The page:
Hot off the heels of the surprise smash hit Dragon Ball FighterZ, renowned developers Arc System Works had the anime side of the fighting game community abuzz last year with the surprise announcement of a collaboration with Studio Trigger. The result of that collaboration was Kill la Kill IF, a game that many Kill la Kill fans have waited for since 2013. As an avid fighting game aficionado, the prospect of one of my favorite Trigger properties getting a traditional anime fighter excited me. Once the actual announcement came, my hype diminished significantly. Not only was the game a 3D arena fighter in the same vein as Naruto: Ultimate Ninja Storm, the development of the game was outsourced to A+ Games (Little Witch Academia: Chamber of Time). ArcSys only published the title and lent the same graphical engine seen in FighterZ and Guilty Gear Xrd. Despite the disappointing turn, I still gave it a chance because of my love of the source material and the dual audio option. I didn’t expect much from the game, but IF slightly exceeded my expectations and gave me a pretty decent time. However, some annoying design flaws hampered my overall enjoyment.


Kill la Kill IF features a new scenario overseen by the original anime’s scriptwriter, Kazuki Nakashima. For maximum enjoyment, you’re expected to have gone through the entire anime before playing this game. The story follows the same central players with a lot of the same story beats; however, Satsuki Kiryuin takes the mantle of the main character this time around. The story begins with a faithful recreation of the Naturals Election arc in the anime. However, after Ryuko defeats the Elite Four, things start to diverge from the anime’s plot. The Primordial Life Fiber plays a more prominent role in this story than the original, and the Elite Four are more active on the frontlines. Disappointingly enough, there’s no appearance or mention of the absurd rebel faction Nudist Beach at all in the story. Sadly, fan-favorite Mako Makanshoku doesn’t get enough screentime, as she only appears sparsely in the Ryuko chapter (although she does get one “Hallelujah” speech).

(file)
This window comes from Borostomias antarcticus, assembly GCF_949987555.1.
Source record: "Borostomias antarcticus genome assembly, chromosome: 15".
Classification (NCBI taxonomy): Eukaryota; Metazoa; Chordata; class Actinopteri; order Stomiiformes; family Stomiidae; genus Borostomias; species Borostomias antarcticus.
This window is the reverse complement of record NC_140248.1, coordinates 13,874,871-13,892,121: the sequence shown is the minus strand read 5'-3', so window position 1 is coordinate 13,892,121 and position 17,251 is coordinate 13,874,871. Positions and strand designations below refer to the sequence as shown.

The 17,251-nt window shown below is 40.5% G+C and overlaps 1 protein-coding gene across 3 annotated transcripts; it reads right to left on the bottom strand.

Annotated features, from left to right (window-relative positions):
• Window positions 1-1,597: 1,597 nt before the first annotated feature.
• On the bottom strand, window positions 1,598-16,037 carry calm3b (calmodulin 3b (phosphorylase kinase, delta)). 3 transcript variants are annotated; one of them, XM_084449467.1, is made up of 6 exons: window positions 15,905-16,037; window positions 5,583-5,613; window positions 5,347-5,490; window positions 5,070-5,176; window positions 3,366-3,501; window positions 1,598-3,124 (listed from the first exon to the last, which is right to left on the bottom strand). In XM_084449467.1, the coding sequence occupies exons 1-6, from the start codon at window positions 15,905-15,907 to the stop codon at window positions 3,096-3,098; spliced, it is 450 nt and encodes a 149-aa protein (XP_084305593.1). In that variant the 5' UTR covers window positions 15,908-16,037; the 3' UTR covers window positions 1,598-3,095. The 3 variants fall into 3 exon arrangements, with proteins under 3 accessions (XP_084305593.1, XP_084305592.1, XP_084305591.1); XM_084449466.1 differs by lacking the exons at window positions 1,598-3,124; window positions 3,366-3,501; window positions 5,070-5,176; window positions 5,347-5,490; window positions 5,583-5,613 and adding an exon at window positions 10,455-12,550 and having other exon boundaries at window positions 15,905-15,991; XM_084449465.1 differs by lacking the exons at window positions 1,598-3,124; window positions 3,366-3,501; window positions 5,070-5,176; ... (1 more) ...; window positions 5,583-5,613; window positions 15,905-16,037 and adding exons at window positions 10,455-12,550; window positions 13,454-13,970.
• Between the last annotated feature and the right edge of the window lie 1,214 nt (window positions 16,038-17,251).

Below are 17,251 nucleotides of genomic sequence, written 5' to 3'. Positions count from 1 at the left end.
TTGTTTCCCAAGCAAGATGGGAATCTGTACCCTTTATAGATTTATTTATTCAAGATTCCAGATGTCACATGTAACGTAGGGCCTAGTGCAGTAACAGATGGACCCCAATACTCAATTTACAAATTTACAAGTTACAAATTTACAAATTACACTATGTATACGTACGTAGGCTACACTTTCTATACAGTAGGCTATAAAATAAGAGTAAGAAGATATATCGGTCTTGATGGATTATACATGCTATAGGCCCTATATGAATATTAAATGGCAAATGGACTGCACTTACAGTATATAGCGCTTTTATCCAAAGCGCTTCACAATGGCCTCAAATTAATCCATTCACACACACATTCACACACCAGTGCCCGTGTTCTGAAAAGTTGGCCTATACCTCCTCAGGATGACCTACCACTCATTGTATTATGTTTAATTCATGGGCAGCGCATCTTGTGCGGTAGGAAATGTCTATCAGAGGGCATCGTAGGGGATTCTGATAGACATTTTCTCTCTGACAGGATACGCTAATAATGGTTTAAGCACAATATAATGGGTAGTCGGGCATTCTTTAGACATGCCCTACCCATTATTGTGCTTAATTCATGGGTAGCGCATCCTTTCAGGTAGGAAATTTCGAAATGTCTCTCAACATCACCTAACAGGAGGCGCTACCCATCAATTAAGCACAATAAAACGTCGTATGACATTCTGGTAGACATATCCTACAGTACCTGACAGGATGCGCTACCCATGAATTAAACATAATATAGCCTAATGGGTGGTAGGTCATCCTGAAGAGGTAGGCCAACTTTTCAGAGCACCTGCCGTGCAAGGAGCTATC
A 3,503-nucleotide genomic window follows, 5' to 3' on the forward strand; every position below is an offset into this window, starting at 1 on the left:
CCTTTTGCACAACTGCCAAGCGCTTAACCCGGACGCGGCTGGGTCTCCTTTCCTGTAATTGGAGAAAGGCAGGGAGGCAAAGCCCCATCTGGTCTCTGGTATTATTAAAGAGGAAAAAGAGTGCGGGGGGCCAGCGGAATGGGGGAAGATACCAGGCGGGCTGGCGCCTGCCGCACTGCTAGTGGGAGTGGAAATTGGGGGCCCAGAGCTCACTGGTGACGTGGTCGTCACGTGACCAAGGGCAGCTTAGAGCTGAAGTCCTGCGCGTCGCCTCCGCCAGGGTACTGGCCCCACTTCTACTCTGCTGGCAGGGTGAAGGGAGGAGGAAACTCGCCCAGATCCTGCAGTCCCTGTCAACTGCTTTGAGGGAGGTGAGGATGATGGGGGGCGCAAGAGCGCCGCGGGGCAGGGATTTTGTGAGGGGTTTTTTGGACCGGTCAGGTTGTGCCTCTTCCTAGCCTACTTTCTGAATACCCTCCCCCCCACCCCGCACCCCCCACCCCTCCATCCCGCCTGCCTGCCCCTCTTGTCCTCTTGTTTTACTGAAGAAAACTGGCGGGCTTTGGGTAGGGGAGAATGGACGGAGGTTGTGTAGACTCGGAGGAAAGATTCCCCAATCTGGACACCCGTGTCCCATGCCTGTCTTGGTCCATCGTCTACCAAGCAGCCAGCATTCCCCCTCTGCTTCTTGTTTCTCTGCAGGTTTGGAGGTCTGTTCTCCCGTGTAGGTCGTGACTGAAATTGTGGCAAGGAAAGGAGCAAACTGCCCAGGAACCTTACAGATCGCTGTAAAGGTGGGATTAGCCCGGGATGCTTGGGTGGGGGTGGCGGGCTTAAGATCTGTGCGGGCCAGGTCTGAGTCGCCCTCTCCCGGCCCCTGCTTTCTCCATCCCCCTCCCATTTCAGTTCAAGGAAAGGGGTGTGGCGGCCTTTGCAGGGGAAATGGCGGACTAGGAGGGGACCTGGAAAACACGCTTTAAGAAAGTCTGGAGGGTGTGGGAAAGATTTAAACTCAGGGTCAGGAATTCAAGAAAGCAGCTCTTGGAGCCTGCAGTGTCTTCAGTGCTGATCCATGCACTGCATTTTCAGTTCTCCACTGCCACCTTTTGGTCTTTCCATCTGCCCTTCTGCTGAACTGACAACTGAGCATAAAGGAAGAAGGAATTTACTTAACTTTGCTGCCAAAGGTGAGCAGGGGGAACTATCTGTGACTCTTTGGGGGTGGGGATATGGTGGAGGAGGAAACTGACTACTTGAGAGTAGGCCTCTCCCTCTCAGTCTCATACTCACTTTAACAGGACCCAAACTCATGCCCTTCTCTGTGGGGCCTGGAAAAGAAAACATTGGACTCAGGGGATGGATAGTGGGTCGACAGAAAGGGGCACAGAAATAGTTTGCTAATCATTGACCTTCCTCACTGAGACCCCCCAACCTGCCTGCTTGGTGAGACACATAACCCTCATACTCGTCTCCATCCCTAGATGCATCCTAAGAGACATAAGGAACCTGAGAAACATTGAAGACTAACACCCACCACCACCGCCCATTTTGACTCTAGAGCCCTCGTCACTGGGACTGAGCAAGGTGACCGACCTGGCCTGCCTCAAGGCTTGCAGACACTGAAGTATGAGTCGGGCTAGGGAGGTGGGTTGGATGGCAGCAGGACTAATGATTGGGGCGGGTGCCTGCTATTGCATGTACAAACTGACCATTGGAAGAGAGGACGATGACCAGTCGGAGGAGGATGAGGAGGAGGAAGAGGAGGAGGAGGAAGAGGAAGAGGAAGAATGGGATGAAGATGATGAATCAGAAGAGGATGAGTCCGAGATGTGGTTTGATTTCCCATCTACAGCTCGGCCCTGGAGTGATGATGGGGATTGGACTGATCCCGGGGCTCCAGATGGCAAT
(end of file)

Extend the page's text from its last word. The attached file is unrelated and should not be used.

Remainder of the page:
The story itself is nothing special and a bit of a slog to play through. Both chapters take approximately three hours each to complete if you sit through the cutscenes. The cutscenes themselves are merely expository in purpose and don’t have any real substance except to look pretty and poorly tell you what’s going on.


For some strange reason, almost all of KIll la Kill IF’s modes and characters are locked at the start. The only mode selectable at first is Story Mode. After going through the whole story, you’ll have full access to the game’s features. Not being able to jump into Training Mode or VS. Mode (both offline AND online) immediately is such a jarring and borderline nonsensical design choice in a 2019 fighting game. It doesn’t add any real replay value because the Story Mode can be finished in under an hour if you skip all the cutscenes. It becomes a waste of time, especially for those looking to get their competitive kick as soon as possible. 

The game’s roster is fairly small, only sporting 12 characters (Ryuko, Satsuki, Gamagoori, Sanageyama, Nonon, Inumuta, Nui, Ragyo, dual-wielding variants of Ryuko and Satsuki, and free DLC characters Fight Club Mako and the Double-Naked DTR). Despite the small roster and the omission of several popular side characters such as Tennis Club Captain Hakodate and “Dosh King” Takarada, the character’s gameplay methods are quirky different enough to fit anybody’s style. For example, Gamagoori can inflict damage on himself to absorb enemy attacks and make his attacks stronger, while Nui sprouts numerous clones to attack the opponent at any distance.

Kill la Kill IF features most of the basic modes that come with every fighting game. There’s a Story Mode, a Training Mode, a tutorial, a VS. Mode (both vs. CPU and 2P), and an Online Mode (casual/player and ranked matches). Additionally, there’s a special mode called COVERS Challenge where you fight dozens of computer-controlled mooks until you drop. COVERS Challenge, while a neat idea on paper, is an annoying mash-fest plagued by a bad camera. The single-player experience overall is pretty mediocre, with minimal modes and an annoying AI that makes Story Mode not fun at all to play.